This article was last updated on December 28
Under the new Trump/GOP tax reform bill for 2018 the deduction for Sate and Local taxes (SALT) related to property and sales taxes, on federal IRS tax returns is being limited to $10,000. Tax payers will still need to itemize for this deduction, but will have a cap of $10,000 versus today where there is no limit.
The original plan was to eliminate this tax deduction entirely but faced with stiff resistance from GOP members in high tax states like California and New York, the $10,000 deduction allowance limit was instead put in place. Various calculations have shown that high income earners who live in high tax areas like Manhattan, San Francisco, and Seattle will likely take a hit on their tax bill for this area if their state and local taxes exceed $35,000.
IRS update on 2018 property taxes. The IRS formally responded to a common question for many tax payers looking to pre-pay their 2018 property taxes in 2017, so that they can claim the full deduction before the new GOP tax laws that limit this deduction come into effect. The IRS announced that the deduction for their 2018 property taxes may only be deductible only if assessed and paid in 2017. Only the amount assessed by local governments can be claimed and and any pre-payments of potential or anticipated property taxes will not be deductible.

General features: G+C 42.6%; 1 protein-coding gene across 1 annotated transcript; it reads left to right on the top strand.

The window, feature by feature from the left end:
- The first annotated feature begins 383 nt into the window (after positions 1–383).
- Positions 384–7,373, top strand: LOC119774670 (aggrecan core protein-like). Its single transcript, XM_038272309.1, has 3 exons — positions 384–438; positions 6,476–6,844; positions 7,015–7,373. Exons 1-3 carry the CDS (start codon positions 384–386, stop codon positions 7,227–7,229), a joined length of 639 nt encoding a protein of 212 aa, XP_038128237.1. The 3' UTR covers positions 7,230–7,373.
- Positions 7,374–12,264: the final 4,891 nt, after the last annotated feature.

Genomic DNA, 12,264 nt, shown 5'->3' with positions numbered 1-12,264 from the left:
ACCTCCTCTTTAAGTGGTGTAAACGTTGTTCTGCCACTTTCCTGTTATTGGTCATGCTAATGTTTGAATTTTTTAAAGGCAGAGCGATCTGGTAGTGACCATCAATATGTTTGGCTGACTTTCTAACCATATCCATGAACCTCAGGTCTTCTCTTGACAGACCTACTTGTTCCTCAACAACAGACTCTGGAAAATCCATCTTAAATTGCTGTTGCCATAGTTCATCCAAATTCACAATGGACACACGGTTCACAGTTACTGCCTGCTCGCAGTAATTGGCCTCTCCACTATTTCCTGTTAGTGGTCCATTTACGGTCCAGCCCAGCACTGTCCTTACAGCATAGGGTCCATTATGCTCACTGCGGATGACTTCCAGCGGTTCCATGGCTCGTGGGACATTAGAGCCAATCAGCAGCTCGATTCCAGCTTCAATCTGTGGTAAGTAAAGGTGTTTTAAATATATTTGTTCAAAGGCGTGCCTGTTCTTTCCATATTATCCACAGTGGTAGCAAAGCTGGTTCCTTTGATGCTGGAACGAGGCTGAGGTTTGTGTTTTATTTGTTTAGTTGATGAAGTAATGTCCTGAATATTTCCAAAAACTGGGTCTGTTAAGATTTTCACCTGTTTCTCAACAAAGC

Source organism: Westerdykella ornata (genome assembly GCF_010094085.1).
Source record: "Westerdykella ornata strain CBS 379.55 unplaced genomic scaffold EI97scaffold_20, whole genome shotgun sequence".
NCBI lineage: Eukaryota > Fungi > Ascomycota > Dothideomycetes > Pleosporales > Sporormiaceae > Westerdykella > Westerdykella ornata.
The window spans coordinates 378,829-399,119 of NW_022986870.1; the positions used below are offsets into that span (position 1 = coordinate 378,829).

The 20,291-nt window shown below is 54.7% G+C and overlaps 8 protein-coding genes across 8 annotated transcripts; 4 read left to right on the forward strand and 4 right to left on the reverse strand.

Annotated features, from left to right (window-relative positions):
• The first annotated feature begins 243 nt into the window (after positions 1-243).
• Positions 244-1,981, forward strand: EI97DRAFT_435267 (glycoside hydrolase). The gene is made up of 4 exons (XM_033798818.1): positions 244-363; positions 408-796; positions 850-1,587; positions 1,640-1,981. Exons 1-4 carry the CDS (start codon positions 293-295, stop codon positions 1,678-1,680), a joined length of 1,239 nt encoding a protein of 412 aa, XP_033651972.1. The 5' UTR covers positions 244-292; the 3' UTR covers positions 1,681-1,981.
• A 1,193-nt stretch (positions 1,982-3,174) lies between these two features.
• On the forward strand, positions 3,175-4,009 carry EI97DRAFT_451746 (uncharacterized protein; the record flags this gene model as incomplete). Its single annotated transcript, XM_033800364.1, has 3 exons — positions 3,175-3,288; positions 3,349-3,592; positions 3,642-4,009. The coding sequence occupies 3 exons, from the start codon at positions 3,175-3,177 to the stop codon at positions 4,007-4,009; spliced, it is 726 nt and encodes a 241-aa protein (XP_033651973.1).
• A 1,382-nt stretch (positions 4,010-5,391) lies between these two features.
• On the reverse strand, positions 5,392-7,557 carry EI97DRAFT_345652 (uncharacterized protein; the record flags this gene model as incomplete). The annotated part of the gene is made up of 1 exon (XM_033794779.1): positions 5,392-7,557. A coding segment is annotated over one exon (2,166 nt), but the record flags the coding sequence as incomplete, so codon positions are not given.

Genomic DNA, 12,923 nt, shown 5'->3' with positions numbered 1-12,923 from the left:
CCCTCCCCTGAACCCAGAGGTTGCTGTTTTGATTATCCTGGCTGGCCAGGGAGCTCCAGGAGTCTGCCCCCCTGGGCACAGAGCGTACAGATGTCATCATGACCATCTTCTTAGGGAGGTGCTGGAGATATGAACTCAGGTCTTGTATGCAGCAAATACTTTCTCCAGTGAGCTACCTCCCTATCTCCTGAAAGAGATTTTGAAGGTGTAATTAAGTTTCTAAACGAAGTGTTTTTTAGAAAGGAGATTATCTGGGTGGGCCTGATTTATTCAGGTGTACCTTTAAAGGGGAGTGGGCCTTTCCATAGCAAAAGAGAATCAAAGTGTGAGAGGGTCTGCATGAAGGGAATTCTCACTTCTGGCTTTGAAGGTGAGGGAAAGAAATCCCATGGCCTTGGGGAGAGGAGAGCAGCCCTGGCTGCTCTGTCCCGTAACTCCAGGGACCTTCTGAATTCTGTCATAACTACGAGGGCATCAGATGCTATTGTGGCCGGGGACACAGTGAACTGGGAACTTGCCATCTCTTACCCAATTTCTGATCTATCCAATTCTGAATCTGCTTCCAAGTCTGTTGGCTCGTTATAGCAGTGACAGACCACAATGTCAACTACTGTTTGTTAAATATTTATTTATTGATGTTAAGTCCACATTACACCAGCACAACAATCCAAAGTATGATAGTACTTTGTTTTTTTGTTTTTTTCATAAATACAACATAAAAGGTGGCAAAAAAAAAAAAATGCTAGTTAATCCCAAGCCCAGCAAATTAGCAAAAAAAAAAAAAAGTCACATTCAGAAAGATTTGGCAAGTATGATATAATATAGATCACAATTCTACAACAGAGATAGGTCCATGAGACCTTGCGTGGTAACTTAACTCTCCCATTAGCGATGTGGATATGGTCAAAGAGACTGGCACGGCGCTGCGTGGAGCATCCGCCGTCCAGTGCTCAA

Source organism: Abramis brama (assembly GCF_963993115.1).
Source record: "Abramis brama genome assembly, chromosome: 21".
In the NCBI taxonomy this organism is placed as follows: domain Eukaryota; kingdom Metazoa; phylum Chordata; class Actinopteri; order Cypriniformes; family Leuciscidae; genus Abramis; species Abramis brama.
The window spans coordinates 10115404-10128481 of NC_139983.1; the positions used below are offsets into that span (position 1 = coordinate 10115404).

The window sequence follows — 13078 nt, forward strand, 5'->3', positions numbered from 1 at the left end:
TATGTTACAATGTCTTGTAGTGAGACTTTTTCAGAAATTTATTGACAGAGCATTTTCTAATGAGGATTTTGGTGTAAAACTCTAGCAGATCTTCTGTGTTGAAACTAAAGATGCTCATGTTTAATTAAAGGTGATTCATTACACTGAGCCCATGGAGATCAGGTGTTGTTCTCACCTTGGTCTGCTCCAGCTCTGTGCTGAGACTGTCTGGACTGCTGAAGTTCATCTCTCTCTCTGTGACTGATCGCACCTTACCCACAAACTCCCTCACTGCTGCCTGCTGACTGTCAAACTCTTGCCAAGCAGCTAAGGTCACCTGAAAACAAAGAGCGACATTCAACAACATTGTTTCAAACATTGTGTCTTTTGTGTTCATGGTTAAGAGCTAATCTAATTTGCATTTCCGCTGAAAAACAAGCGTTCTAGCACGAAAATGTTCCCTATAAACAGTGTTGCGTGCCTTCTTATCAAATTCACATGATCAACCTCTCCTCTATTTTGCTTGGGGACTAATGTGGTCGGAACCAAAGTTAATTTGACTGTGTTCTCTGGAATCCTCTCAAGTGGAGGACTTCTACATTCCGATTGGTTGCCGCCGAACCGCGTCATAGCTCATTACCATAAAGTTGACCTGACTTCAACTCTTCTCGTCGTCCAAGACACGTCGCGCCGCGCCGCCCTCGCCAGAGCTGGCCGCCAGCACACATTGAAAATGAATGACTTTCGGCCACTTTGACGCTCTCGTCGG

Most tax payers who current claim the SALT deduction may instead choose not to take this itemized deduction at all and instead take the much higher (nearly doubled from current levels) standard deductions in place with the new tax reforms.